Borah, Borah, Borah!
"We have heard this foolish delusion before. As Nazi tanks crossed into Poland in 1939, an American senator declared: 'Lord, if I could only have talked to Hitler, all this might have been avoided.' We have an obligation to call this what it is — the false comfort of appeasement, which has been repeatedly discredited by history," Bush added.
Democrats are fuming. This quote set them off at least once before, in 2006, when Rumsfeld used it in a speech.
The curious thing, to me, is that neither he nor Bush named the Senator. The quote comes from a Progressive, isolationist Republican, William E. Borah of Idaho. Who may well have said it, conversationally, but not on the record. As far as I can tell it is attributed to him first in a biography published 20 years after his death.
I should add that it is curious that so many media outlets reporting the story (such as the AP, linked above, Reuters, or CNN) don't bother to track down the source of the quote. But the uncuriosity of the media is universal now and no longer seems curious to me.
Borah is an interesting fellow to look at in the light of modern red-blue America. Here, from his Wikipedia entry:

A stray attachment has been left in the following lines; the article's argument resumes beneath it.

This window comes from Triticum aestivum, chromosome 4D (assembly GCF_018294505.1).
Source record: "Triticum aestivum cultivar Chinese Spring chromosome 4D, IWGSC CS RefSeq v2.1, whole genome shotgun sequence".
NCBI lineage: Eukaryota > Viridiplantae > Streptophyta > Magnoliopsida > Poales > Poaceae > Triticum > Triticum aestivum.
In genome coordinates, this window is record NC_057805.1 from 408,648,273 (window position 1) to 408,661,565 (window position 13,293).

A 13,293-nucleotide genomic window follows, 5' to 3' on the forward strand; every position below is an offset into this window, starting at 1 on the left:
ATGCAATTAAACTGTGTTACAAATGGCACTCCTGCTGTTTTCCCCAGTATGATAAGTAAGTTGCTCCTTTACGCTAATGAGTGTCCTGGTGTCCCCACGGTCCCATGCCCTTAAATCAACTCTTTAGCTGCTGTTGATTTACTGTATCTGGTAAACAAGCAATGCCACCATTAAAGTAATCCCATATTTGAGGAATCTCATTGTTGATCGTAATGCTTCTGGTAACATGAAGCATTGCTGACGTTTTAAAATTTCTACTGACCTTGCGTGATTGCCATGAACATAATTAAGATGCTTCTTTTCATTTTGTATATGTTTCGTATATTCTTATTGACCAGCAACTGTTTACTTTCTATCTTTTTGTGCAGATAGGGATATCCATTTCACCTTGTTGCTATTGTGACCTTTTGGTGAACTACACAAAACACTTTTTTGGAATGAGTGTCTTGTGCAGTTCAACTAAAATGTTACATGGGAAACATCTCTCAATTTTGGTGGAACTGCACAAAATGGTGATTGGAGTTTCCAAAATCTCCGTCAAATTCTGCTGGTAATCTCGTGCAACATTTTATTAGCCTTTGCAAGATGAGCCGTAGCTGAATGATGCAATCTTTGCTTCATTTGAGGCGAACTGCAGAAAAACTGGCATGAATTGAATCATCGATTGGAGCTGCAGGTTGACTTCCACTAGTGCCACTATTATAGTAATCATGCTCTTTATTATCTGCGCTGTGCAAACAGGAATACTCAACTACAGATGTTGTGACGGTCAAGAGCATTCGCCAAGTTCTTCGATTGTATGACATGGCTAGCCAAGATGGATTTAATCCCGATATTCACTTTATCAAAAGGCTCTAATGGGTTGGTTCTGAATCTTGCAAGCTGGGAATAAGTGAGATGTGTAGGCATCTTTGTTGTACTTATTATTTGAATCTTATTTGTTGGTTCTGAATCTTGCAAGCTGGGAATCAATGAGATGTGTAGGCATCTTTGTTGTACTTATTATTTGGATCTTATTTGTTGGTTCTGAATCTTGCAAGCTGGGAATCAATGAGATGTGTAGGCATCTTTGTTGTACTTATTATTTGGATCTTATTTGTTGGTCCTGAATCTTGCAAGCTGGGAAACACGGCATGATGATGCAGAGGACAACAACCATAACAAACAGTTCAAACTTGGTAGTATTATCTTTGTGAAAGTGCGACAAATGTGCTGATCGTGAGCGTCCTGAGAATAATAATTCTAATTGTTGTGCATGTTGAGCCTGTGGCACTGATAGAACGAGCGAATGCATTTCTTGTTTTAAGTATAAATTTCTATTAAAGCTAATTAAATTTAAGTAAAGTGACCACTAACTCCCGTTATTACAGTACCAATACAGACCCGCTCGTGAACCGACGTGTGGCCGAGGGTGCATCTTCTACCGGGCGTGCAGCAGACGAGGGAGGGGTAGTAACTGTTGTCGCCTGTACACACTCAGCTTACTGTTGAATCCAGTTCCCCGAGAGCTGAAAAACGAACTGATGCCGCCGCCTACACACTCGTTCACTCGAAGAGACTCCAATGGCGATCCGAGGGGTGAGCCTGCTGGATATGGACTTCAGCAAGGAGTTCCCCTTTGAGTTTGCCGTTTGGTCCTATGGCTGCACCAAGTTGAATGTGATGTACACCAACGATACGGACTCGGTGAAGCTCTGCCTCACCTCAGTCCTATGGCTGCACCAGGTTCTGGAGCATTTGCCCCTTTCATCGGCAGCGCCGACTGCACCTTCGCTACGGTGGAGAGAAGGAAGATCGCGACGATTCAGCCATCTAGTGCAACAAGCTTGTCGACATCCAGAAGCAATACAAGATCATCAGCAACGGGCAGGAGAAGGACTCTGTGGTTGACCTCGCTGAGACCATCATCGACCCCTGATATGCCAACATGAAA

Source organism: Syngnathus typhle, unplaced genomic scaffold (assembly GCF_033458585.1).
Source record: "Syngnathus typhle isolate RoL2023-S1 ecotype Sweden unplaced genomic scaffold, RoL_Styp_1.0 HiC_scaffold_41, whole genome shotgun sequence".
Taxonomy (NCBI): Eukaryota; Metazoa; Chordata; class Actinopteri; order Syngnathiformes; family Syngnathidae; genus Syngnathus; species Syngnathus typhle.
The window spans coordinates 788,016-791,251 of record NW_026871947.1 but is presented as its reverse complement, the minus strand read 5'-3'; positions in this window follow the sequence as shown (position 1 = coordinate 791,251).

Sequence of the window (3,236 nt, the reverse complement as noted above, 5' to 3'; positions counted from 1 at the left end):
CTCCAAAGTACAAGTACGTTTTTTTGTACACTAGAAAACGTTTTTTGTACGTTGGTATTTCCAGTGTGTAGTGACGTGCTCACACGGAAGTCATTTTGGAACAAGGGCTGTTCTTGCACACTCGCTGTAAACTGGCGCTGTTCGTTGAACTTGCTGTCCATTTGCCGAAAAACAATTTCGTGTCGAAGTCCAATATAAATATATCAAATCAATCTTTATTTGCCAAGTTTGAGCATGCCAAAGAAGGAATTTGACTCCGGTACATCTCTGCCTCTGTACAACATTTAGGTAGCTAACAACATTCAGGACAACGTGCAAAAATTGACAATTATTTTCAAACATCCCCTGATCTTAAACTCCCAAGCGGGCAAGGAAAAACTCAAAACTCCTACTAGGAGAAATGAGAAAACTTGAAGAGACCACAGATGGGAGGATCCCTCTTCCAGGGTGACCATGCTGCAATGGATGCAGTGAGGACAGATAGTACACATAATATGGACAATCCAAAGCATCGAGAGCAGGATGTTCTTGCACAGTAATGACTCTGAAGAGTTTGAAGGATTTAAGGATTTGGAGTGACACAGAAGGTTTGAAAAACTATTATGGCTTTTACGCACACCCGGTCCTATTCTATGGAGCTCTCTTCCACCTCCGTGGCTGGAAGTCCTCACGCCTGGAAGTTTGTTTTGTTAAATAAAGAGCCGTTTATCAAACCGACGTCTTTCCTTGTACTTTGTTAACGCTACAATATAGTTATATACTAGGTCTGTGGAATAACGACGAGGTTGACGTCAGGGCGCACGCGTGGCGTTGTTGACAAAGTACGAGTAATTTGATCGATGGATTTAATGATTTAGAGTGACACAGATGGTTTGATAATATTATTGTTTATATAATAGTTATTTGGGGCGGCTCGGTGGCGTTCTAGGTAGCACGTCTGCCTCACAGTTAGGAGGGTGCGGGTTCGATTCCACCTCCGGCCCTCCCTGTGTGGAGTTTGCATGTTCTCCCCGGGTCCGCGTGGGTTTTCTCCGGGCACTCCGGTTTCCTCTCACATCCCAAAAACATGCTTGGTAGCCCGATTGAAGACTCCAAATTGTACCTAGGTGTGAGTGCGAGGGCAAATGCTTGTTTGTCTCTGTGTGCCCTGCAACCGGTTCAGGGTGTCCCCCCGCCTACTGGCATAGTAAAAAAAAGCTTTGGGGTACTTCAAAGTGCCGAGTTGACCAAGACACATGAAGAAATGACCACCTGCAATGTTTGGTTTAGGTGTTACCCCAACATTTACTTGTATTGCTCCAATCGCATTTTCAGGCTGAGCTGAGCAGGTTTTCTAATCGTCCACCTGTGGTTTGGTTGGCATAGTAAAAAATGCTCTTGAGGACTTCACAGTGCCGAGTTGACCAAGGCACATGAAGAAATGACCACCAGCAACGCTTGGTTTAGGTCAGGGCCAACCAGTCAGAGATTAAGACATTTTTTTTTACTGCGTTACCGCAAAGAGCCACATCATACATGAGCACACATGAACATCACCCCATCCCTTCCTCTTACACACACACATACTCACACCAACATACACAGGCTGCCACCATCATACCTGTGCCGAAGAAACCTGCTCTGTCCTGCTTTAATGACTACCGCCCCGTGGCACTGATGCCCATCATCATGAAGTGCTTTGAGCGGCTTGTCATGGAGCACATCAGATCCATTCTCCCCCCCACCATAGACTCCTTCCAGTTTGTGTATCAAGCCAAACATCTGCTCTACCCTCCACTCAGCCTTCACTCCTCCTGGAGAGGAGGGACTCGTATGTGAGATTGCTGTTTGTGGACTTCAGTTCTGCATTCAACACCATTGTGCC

As a senator Borah was dedicated to principles rather than party loyalty, a trait which earned him the nickname "the Great Opposer." He disliked entangling alliances in foreign policy and became a prominent anti-imperialist and nationalist, favoring a continued separation of American liberal and European Great Power politics. He encouraged the formation of a series of world economic conferences and favored a low tariff.
A maverick Republican, in other words. The best quip about him comes from the underrated early 20th century humorist Calvin Coolidge. Told Borah was fond of horseback riding, Coolidge replied, "It's hard to imagine Senator Borah going in the same direction as his horse."
A "Progressive" Republican, in one of the now-unrecognizable historical meanings of that word. Isolationist, anti-imperialist -- like the paleo-cons of today. But an early champion of globalization and open markets, and a partial backer of the expanded federal powers of the New Deal. He sponsored bills that created the Department of Labor and the Children's Bureau and supported Roosevelt's efforts on old-age pensions.
And, as Chairman of the Senate Foreign Relations Committee from 1925 to 1933, a supporter of American engagement with the pariah regime in the Soviet Union.
As Chairman, he became known for his pro-Soviet views, favoring recognition of the Communist regime, and sometimes interceded with that government in an unofficial capacity during the period when Moscow had no official relations with the United States. Purportedly, Kremlin officials held Borah in such high esteem that American citizens could gain permission to travel throughout the Soviet Union with nothing more than a letter from the Senator.
Which might make a more interesting path than the one Bush used in invoking him as a warning against engagement with Ahmedinejad's Iran.